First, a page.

Patient satisfaction in the emergency department and the use of business cards by physicians

From the Journal of Emergency Medicine:

BACKGROUND: Emergency departments (EDs) across the country become increasingly crowded. Methods to improve patient satisfaction are becoming increasingly important.

OBJECTIVE: To determine if the use of business cards by emergency physicians improves patient satisfaction.

METHODS: A prospective, convenience sample of ED patients were surveyed in a tertiary care, suburban teaching hospital. Inclusion criteria were limited to an understanding of written and spoken English. Excluded patients included those with altered mental status or too ill to complete a survey. Patients were assigned to receive a business card on alternate days in the ED from the treating physician(s) during their patient introductions. The business cards listed the physician’s name and position (resident or attending physician) and the institution name and phone number. Before hospital admission or discharge, a research assistant asked patients to complete a questionnaire regarding their ED visit to determine patient satisfaction.

RESULTS:  Three hundred-twenty patients were approached to complete the questionnaire and 259 patients (81%) completed it. Patient demographics were similar in both the business card and non-business-card groups. There were no statistically significant differences for patient responses to any of the study questions whether or not they received a business card during the physician introduction.

CONCLUSION: The use of business cards during physician introduction in the ED does not improve patient satisfaction.

When a health insurer won’t pay for an ER visit

From the LA Times:

According to Dr. David John, an emergency room physician in Stafford Springs, Conn., and former chair of quality and patient safety for the American College of Emergency Physicians, it’s quite typical for a patient to enter the ER with symptoms indicating a serious medical condition but leave with a diagnosis that sounds anything but urgent. Imagine, for example, the common scenario of a 50-year old man with a heart condition who comes to the ER complaining of crushing chest pain but, after a medical work up, is found to be suffering from indigestion.

By law, health plans are required to pay for emergency room visits for medical situations in which an average person believes his or her health or life is threatened (called the prudent layperson standard), according to John. Your ultimate diagnosis cannot influence whether your emergency room visit is paid for by your insurer.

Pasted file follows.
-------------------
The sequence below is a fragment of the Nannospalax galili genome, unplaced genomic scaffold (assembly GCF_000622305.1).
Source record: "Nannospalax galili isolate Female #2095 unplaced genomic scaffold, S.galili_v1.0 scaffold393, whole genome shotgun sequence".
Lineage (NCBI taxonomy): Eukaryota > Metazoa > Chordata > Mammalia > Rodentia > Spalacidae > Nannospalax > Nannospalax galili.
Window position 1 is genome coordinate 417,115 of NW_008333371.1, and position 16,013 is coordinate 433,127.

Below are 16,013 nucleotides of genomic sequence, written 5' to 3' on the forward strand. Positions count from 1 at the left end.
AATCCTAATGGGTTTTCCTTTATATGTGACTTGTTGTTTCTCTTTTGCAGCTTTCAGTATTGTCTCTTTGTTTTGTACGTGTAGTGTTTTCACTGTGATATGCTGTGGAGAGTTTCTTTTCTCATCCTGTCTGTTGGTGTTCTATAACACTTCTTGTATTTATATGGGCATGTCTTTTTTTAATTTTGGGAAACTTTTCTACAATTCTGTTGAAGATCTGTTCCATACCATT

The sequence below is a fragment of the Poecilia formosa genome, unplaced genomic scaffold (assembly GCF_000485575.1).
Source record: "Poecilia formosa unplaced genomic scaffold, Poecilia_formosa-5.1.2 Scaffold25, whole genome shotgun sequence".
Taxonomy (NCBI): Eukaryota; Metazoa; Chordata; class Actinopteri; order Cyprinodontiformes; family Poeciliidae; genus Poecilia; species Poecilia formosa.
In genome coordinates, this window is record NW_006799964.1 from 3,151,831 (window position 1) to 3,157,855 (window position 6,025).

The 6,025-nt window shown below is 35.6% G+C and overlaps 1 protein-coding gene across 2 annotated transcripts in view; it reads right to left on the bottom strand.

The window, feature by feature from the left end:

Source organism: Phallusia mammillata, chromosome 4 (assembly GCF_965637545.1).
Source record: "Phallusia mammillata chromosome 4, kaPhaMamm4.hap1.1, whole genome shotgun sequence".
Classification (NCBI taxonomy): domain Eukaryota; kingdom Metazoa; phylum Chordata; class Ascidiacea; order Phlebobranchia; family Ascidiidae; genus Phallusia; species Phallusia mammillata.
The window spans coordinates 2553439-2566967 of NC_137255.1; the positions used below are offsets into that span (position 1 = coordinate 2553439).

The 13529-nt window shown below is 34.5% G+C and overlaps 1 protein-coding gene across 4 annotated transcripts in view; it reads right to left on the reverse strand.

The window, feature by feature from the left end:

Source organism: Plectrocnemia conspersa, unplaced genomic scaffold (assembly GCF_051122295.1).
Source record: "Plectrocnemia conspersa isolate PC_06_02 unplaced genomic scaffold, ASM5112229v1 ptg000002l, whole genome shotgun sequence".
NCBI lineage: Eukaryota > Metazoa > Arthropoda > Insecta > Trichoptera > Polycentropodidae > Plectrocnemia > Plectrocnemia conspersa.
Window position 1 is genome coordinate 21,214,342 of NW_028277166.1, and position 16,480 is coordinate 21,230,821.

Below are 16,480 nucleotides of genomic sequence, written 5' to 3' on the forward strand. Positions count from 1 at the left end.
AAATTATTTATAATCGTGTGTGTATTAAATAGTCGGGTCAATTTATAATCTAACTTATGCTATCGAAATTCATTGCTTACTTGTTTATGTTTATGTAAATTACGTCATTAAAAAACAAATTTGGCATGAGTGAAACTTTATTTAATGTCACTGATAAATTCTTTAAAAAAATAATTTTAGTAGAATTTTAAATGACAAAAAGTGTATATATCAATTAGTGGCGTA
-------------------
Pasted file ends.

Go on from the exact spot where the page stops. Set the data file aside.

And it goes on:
ED-Hospitalist Care: The High-Impact Handover…and How to Do It Right

From the Studer Group:

Handovers are critical in healthcare. The smoothness and efficiency with which one care provider or department transitions a patient to the next care provider or department can make or break the entire patient experience.

Handovers in healthcare have been cited in the literature as times of vulnerability in safety, quality, and perception of care. One of the most important and frequent handovers happens when the patient moves from Emergency Department to hospitalist.

National Study of Barriers to Timely Primary Care and Emergency Department Utilization Among Medicaid Beneficiaries

From the Annals of Emergency Medicine:

Study objective: We compare the association between barriers to timely primary care and emergency department (ED) utilization among adults with Medicaid versus private insurance.

Methods: We analyzed 230,258 adult participants of the 1999 to 2009 National Health Interview Survey. We evaluated the association between 5 specific barriers to timely primary care (unable to get through on telephone, unable to obtain appointment soon enough, long wait in the physician’s office, limited clinic hours, lack of transportation) and ED utilization (≥1 ED visit during the past year) for Medicaid and private insurance beneficiaries. Multivariable logistic regression models adjusted for demographics, socioeconomic status, health conditions, outpatient care utilization, and survey year.

Results: Overall, 16.3% of Medicaid and 8.9% of private insurance beneficiaries had greater than or equal to 1 barrier to timely primary care. Compared with individuals with private insurance, Medicaid beneficiaries had higher ED utilization overall (39.6% versus 17.7%), particularly among those with barriers (51.3% versus 24.6% for 1 barrier and 61.2% versus 28.9% for ≥2 barriers). After adjusting for covariates, Medicaid beneficiaries were more likely to have barriers (adjusted odds ratio [OR] 1.41; 95% confidence interval [CI] 1.30 to 1.52) and higher ED utilization (adjusted OR 1.48; 95% CI 1.41 to 1.56). ED utilization was even higher among Medicaid beneficiaries with 1 barrier (adjusted OR 1.66; 95% CI 1.44 to 1.92) or greater than or equal to 2 barriers (adjusted OR 2.01; 95% CI 1.72 to 2.35) compared with that for individuals with private insurance and barriers.

Conclusion: Compared with individuals with private insurance, Medicaid beneficiaries were affected by more barriers to timely primary care and had higher associated ED utilization. Expansion of Medicaid eligibility alone may not be sufficient to improve health care access.

Thundermist Health Center in Woonsocket

Ed. I just thought the location sounded funny…

From WRNI:

No one wants to go to the emergency room. The wait is usually long, and the care is expensive. Yet some Rhode Islanders end up in the ER more than fifty times a year. One local program is trying to offer them better, less costly treatment somewhere else.